CIE Peer Review

Subject Shark Predation Mitigation as a Tool for Conservation of the Hawaiian Monk Seal
Document(s) Reviewed
Gobush KS
2010. Shark Predation on Hawaiian Monk Seals: Workshop II & Post-Workshop Developments, November 5-6, 2008. NOAA Technical Memorandum NMFS-PIFSC-21.
Download (3.6 MB PDF)
Harting AL
2010. Shark Predation on Hawaiian Monk Seals Workshop Honolulu, Hawaii. January 8-9, 2008. Pacific Islands Fisheries Science Center. PIFSC Administrative Report H-10-02C.
Download (0.5 MB PDF)
Date December 2011

The Hawaiian monk seal population, declining steadily at over 4% per year, is heading toward extinction unless survival of the seals, particularly pups, is increased significantly. The seal population faces many threats. At French Frigate Shoals (FFS), one of the primary breeding sites in the Northwestern Hawaiian Islands (NWHI), the major threat is shark predation in nearshore waters on preweaned and newly weaned monk seal pups. A high incidence of pup loss to sharks sets FFS apart from other sites in the NWHI. Since peaking during 1997–1999, pup predation at FFS has declined to 6-11 pups a year, still an unsustainable rate as a result of falling birth rates. Potential monk seal predators at FFS include Galapagos sharks (Carcharhinus galapagensis) and tiger sharks (Galeocerdo cuvier). However, PIFSC scientists in the Hawaiian Monk Seal Research Program (HMSRP) have only observed Galapagos sharks attacking and killing FFS pups.

Over the last decade, HMSRP personnel have carried out a multi-faceted program at FFS to mitigate predation by sharks, including: intensive observation of sharks, harassment of sharks, translocation of weaned pups from FFS to other sites, deployment of devices to deter shark predation, and removal of sharks. Decisions to remove sharks must weigh many factors, such as the number an identity of sharks likely involved, wariness of sharks to human activity, and varying opinions about shark culling in a broader ecosystem context. PIFSC activities to mitigate predation by sharks have been guided by peer-reviewed science, inference, expert opinion, and the extensive experience of staff scientists at FFS. The issuance of permits required to remove sharks from FFS waters is a sensitive issue for managers, particularly since the NWHI are part of the Papahānaumokuākea Marine National Monument.

Decisions to permit shark removals must be supported by solid, peer-reviewed science. To ensure proper peer review of the science underlying the shark predation mitigation project, PIFSC solicited the services of the Center for Independent Experts (CIE). The CIE engaged 3 reviewers and charged them with conducting independent evaluations of documents that have guided shark removal actions so far. In addition to reviewing 2 primary PIFSC documents (listed above), the CIE experts were provided with additional pertinent background scientific literature.

Each CIE reviewer was asked to conduct an impartial and independent peer review. Under the Terms of Reference for the peer review, reviewers were charged with evaluating PIFSC practices in the FFS shark removal project as described in the review documents and issuing their findings and recommendations on a broad range of topics. These included:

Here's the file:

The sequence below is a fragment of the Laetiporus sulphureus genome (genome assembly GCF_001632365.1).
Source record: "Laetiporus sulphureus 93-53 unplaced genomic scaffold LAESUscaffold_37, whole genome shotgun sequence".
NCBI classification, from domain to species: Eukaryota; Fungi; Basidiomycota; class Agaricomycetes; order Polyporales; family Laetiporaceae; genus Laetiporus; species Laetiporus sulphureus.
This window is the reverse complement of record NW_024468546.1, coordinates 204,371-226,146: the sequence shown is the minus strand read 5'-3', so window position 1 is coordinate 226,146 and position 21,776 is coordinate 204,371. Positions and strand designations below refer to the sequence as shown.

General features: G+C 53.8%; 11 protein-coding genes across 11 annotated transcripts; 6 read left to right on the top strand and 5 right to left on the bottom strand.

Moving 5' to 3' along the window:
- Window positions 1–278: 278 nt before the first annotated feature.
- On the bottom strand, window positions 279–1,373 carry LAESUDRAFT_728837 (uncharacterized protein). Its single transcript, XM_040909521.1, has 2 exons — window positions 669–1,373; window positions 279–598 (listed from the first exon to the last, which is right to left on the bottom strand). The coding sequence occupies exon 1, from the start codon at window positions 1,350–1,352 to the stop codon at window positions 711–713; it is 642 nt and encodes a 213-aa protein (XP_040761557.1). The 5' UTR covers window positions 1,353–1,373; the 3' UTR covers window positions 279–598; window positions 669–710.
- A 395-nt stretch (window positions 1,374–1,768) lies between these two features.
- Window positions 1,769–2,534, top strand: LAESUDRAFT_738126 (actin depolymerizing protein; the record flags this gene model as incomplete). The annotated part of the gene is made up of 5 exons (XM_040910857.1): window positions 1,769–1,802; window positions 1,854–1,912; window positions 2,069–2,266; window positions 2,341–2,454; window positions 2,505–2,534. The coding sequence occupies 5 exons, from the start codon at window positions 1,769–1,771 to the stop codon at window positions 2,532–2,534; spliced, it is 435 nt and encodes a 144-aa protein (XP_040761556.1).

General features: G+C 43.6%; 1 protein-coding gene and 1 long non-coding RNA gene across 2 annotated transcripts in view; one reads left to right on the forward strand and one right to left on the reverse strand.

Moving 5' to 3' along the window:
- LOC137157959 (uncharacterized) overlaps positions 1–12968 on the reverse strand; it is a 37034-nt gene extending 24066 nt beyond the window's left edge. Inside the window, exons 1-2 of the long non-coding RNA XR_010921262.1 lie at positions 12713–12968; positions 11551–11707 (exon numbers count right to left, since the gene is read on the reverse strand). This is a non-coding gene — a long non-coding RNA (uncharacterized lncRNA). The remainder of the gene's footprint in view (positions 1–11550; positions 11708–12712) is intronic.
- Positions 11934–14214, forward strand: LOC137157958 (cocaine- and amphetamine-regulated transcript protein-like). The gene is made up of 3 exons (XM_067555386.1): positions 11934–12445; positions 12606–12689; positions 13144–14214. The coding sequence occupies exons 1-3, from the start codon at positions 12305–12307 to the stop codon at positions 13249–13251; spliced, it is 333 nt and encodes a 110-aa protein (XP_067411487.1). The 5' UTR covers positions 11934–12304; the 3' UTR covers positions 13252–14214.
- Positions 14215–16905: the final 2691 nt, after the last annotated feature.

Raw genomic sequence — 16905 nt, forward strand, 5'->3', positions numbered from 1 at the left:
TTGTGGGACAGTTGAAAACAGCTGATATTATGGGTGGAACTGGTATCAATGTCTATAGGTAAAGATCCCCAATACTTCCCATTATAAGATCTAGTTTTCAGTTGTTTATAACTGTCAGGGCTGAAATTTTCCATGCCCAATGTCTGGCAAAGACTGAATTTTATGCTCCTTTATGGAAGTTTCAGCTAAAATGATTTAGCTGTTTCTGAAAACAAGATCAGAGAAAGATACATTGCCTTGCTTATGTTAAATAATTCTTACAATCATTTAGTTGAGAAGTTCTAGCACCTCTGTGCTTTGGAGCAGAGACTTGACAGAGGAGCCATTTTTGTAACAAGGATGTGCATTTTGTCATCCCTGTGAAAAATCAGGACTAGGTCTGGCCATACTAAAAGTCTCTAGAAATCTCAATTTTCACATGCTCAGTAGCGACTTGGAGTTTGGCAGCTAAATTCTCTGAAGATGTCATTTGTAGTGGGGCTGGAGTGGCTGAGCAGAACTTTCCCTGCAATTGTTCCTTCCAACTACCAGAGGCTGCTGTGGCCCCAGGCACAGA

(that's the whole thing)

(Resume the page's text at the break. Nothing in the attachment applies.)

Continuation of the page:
1. Data collection operations
  2. Data quality
  3. Analytic methodologies, including strengths and weaknesses
  4. Assumptions, estimates, and uncertainty
  5. Interpretation and conclusions by PIFSC scientists concerning certain points, namely:
    1. The Hawaiian monk seal population is significantly impacted by predation on pups.
    2. The primary species of shark involved in predation of seal pups is the Galapagos shark.
    3. A relatively small number of sharks are responsible for the majority of pup predation.
    4. Removing a small number of large/adult Galapagos sharks targeted in the nearshore areas near pupping islets has the potential of mitigating the predation issue.
    5. Removing 20-40 Galapagos sharks is unlikely to cause neither significant deleterious impacts on that species' population at FFS nor any other unintended ecosystem consequences.
    6. The methods used to monitor shark activity and monk seal pups are adequate to characterize the level of predation.
    7. The methods used to study shark movement patterns represent the best available to understand the ecology of multiple shark species at FFS.
    8. The influence of possible covariates of predation have been adequately analyzed.
    9. The involvement of tiger sharks in the predation issue?
    10. The Galapagos sharks display site-specific movement patterns versus wide-ranging movement patterns.

Each reviewer was also to determine whether the science reviewed is considered to be the best scientific information available and to provide recommendations for further improvements of the project.

The final reports of the CIE reviewers were forwarded by the CIE to PIFSC in December 2011. The reviewer reports are provided here in PDF format.

The findings and recommendations of the CIE reviewers are being carefully examined and considered as PIFSC addresses future research plans and monk seal recovery strategies at FFS.

— Samuel G. Pooley, Director

Reviewer Comments

Dr. John Harwood
Comments (0.2 MB PDF)

Dr. Francesco Ferretti
Comments (0.3 MB PDF)

Dr. Leah Gerber
Comments (0.2 MB PDF)